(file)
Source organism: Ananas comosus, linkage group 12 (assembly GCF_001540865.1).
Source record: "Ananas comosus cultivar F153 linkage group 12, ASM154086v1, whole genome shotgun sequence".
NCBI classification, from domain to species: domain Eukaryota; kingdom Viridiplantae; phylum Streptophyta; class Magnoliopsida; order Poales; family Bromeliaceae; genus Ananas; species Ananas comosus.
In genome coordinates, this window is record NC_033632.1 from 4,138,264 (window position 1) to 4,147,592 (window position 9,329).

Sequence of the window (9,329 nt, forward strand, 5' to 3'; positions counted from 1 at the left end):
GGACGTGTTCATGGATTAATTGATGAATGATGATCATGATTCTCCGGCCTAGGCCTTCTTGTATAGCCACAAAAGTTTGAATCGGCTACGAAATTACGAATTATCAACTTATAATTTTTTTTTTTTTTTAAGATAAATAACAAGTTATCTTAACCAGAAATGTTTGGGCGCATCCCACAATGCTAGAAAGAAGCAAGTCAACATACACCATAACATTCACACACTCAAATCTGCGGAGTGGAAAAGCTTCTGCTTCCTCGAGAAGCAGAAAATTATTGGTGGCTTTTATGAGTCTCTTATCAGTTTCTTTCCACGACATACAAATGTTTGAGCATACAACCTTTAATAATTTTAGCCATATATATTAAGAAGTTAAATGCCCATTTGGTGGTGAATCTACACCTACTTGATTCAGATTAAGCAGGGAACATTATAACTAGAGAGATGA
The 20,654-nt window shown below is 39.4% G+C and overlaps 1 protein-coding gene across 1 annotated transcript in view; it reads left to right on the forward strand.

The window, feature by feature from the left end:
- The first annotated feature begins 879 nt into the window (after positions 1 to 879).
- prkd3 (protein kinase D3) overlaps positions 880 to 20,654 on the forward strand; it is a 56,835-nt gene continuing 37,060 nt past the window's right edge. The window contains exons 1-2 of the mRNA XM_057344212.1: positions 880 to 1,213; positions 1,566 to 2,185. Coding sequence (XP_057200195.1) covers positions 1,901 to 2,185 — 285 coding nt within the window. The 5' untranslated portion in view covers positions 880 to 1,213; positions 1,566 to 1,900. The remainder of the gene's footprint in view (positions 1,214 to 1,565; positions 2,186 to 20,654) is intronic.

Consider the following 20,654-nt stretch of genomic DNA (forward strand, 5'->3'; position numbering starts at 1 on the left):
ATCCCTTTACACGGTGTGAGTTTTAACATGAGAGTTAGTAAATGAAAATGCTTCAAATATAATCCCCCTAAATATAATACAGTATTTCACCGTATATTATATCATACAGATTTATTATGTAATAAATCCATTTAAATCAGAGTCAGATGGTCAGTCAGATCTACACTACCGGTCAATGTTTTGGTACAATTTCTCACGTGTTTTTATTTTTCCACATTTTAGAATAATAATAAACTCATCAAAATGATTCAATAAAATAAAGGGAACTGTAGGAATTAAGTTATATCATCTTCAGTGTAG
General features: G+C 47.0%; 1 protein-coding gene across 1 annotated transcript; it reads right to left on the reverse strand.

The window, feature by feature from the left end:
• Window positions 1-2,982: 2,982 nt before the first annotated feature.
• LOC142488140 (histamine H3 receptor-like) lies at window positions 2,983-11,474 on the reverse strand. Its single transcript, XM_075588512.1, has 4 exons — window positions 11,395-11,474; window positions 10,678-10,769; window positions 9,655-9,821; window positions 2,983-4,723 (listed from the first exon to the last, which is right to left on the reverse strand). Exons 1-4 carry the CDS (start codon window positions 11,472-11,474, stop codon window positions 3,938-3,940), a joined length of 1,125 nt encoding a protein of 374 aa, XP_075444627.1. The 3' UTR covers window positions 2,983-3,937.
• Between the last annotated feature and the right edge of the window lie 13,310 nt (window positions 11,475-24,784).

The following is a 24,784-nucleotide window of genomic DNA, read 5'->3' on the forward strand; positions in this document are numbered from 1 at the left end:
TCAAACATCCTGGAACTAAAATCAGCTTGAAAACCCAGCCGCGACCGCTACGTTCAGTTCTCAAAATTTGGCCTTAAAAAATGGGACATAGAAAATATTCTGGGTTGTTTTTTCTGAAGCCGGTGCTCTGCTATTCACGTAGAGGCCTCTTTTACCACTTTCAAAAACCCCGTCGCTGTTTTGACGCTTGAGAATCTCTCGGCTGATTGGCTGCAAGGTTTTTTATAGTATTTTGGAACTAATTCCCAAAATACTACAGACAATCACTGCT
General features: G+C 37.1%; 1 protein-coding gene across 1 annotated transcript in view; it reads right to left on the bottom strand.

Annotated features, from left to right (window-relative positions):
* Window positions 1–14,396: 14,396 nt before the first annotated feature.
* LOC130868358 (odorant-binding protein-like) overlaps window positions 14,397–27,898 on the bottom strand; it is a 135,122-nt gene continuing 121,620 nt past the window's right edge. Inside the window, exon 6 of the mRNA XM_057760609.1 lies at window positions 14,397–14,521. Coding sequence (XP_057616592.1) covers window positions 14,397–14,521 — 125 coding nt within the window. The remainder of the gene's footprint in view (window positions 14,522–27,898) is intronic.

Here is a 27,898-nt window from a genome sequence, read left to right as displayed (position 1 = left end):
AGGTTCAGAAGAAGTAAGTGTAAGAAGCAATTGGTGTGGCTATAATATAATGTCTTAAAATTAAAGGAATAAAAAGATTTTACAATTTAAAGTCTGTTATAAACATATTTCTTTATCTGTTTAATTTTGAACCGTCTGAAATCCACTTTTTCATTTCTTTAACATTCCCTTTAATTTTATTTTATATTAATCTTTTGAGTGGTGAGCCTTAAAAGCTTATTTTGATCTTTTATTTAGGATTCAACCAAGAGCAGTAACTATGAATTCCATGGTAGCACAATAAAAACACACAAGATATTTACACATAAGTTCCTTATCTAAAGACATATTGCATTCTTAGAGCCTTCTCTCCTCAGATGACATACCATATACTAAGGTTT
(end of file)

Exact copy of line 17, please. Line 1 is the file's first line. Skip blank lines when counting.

• Between the last annotated feature and the right edge of the window lie 13,310 nt (window positions 11,475-24,784).